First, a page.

On an out of bounds play with Paul guarding him, Lillard made a cut towards the ball, only to get doubled by Jared Dudley. When the Blazers were able to inbound the ball to Joel Freeland, Dudley rotated back to his man (Nicolas Batum), leaving Paul to guard Lillard all by himself. But instead of allowing him to catch the ball, Paul stuck to him like glue, denying him the ball 40 feet from the basket.
The result: a heave from Wesley Matthews with the shot-clock expiring. In other words, a shot the Clippers will live with.
However, doubling Lillard on every pick and roll only worked for so long. While Lillard didn’t have his best night as a pro, he made adjustments in the second half and as you’ll see from the still below, when he was able to pass over the trap, the Trail Blazers were essentially playing four-on-three with a ton of space to work with. On this specific play, the ball made its way over to Aldridge, who ended up missing a wide open mid-range jumper, but Lopez was able to tip the ball back in.
The Clippers also tried something else in the opening minutes of the third quarter by going under the screen for three straight possessions and, well, let’s just say it didn’t go so well – the Blazers got three open threes and scored six points in 50 seconds.
Where to go from here
The Clippers’ plan of attack was somewhat successful: Lillard scored 14 points on 4-for-12 shooting, and he turned the ball over four times; LaMarcus Aldridge may have scored 32 points, but it took him 31 shots to get to that mark, which, again, the Clippers will live with. But despite a down performance from the Blazers’ 1-2 punch, they were still able to pull out another victory. While taking Lillard out the game was one way of going about it, doubling him on every screen and roll left the likes of Wesley Matthews – a 43.6 percent shooter from three – and Nicolas Batum – a 39 percent three point shooter – open on the perimeter. The same proved to be true for Aldridge, who found himself taking several uncontested mid-range jumpers on the night. However, kind of uncharacteristically, he missed quite a lot of them.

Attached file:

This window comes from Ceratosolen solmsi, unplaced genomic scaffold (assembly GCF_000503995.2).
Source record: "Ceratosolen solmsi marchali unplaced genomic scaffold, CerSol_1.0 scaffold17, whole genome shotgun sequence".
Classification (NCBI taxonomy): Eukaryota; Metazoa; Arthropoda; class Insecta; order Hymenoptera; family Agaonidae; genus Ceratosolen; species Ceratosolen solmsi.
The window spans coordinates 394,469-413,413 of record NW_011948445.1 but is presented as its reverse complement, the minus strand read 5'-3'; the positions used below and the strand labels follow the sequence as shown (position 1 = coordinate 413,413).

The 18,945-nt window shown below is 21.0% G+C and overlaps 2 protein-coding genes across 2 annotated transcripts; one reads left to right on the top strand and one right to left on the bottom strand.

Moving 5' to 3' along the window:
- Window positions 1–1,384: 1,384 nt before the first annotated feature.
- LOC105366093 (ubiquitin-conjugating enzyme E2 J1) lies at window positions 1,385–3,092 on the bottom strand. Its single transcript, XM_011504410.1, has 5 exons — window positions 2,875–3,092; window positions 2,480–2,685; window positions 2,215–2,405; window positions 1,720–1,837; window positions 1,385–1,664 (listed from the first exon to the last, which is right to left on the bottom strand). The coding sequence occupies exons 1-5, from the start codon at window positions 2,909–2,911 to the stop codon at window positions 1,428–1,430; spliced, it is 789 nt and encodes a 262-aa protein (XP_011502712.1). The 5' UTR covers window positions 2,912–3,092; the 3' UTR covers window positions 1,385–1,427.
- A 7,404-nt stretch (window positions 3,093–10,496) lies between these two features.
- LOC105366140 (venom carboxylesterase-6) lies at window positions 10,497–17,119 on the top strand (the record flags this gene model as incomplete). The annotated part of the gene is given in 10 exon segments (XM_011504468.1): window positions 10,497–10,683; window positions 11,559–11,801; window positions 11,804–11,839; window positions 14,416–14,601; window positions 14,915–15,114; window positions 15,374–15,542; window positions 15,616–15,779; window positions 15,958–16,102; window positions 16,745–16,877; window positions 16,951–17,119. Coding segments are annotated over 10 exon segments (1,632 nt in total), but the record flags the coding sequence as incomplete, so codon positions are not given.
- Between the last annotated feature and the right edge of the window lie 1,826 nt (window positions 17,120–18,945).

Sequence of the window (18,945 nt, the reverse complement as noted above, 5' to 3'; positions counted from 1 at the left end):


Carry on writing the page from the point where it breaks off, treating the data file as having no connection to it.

Despite having a somewhat favorable schedule, it’s clear that this Blazers team is really good. They’ve got so many options and when a team like the Clippers keys in on one of their stars, it opens up the court for everyone else to take over and more often than not this season, they’ve stepped up to the plate, which is one of the reasons why they have the most efficient offense in the NBA at 110.4 points per 100 possessions.On Friday, Batum, Aldridge, Lopez, Matthews and Williams all played a big role when Lillard struggled, scoring 93 of the Blazers’ 116 points. And to be honest, had Paul and Griffin not combined for 69 points, who knows what position the Clippers would’ve been in.
If you’re Doc Rivers, maybe you live with that. Maybe you take your chances by doubling Lillard and test that, “live by the three, die by the three” theory and hope that whatever night you’re playing them, they haven’t got the hot hand. Or maybe you worry about facing these guys in a best of seven game series in several months time because they haven’t shown any signs of falling off yet.
Statistical support courtesy of MySynergySports.com and PopcornMachine.net.